16. Fantastic research and a very insightful presentation, Will! What implications for the accessibility of future of park spaces in urban cities like Pittsburgh do you think your findings reveal? Also, do you believe that formulating your research in Pittsburgh provided your project with any unique strengths as opposed to studying a different city?

    Well done!

    1. Thank you, Ellen! These are great questions. Future green space projects should be focused on areas of new, dense, development so as to not increase prices of the current affordable housing stock. For current affordable housing, improving the quality of existing parks is a necessary first step, in addition to devoting vacant lots to urban gardens. Pittsburgh was a unique area to focus on because of how many parks there are give the size of the city, and how the geography of the city gives rise to the many unique communities within the city. I think that focusing here, where the steep hillsides and rivers dictate residential boundaries, made for an interesting analysis.

  17. Fascinating topic, Will! It’s been a privilege to watch how much work and passion you’ve put into this project. As we know, Pittsburgh is a fairly segregated city. Did you notice a decrease in greenspace in lower-income areas? You also mention that size preferences when buying a home are inelastic; what research suggests this?

    1. Thank you, Victoria, for these important questions! My analysis did not look at differences in the level of green space broken down by neighborhood; however, for Pittsburgh proper it is clear that many of the wealthier communities are located on the edges of the two largest parks in the city. I also noted that more price fluctuation can be attributed to locational effects, specifically green space proximity, which indicates that people have predetermined needs when engaging in the home buying decision. This suggests that such factors as number of bedrooms and number of bathrooms will be predetermined and unlikely to change home buying preferences for an individual.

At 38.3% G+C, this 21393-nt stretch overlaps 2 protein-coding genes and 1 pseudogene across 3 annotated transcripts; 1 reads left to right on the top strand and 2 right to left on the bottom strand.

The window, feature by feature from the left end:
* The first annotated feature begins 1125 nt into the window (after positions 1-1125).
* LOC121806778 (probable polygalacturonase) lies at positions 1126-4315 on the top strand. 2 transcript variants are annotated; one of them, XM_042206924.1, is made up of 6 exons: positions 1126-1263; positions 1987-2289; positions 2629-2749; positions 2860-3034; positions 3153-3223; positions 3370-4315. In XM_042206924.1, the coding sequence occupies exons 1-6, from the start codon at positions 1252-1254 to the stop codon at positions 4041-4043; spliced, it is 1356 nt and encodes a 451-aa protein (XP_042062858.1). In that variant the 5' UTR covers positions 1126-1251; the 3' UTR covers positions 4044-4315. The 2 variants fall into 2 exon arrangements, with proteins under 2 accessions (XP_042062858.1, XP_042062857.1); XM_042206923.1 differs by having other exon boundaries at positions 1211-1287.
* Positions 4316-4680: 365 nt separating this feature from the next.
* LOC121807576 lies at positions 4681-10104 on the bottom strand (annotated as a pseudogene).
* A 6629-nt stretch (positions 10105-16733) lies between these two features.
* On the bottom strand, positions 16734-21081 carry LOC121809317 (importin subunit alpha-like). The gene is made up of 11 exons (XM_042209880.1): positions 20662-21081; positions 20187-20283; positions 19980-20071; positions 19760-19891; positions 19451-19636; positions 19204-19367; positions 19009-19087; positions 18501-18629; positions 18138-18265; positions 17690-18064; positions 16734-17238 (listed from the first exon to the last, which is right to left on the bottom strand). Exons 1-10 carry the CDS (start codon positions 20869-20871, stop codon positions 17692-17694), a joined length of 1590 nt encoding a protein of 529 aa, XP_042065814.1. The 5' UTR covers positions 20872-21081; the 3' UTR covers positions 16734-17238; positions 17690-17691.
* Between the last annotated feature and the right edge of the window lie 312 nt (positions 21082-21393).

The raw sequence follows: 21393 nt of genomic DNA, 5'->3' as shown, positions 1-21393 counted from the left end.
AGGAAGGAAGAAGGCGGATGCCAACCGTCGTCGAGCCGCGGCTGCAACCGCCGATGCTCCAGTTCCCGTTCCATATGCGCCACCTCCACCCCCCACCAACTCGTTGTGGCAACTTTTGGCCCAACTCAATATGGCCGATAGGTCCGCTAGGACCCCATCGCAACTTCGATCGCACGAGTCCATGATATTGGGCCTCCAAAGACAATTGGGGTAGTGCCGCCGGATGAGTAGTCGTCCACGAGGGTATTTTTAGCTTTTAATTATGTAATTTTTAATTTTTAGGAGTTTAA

18. Hi, Will, Congratulations on a thought-provoking study and presentation! Impressive statistical analysis. You have raised many significant issues, gentrification, public health.

    Have you considered sharing with policy makers in Pittsburgh? What was the most challenging part of your research?

    I am a proponent for more green space for giving children the opportunity to experience nature.

    I am the mom of a COW Alum (’13), and I am grateful to have the opportunity to see so many presentations today. I am impressed and encouraged by the intelligence, energy and enthusiasm you all show. Fills me with hope for our future.

    Best wishes.

  19. Thank you for sharing such important and interesting research! As a Pittsburgher myself, your topic caught my eye. I do not live within the city limits, but as someone who lives in a Pittsburgh suburb, the correlation between green space and housing prices is fascinating. I appreciate the time and effort you took on this project because it is something that can be used to inform policies and future actions not only in Pittsburgh but in other cities as well. Congratulations, Will!

  20. Super interesting topic! Did you track, or do you suspect, any difference in the effect if the green space is, say, a large private cemetery rather than a public park? (We lived near both in Squirrel Hill for 16 years. House appreciated value at an astonishing rate… but the market was undervalued when we bought.)

  21. Congratulations on your IS Will! After four years, we’ve made it! Best of luck with your future endeavors!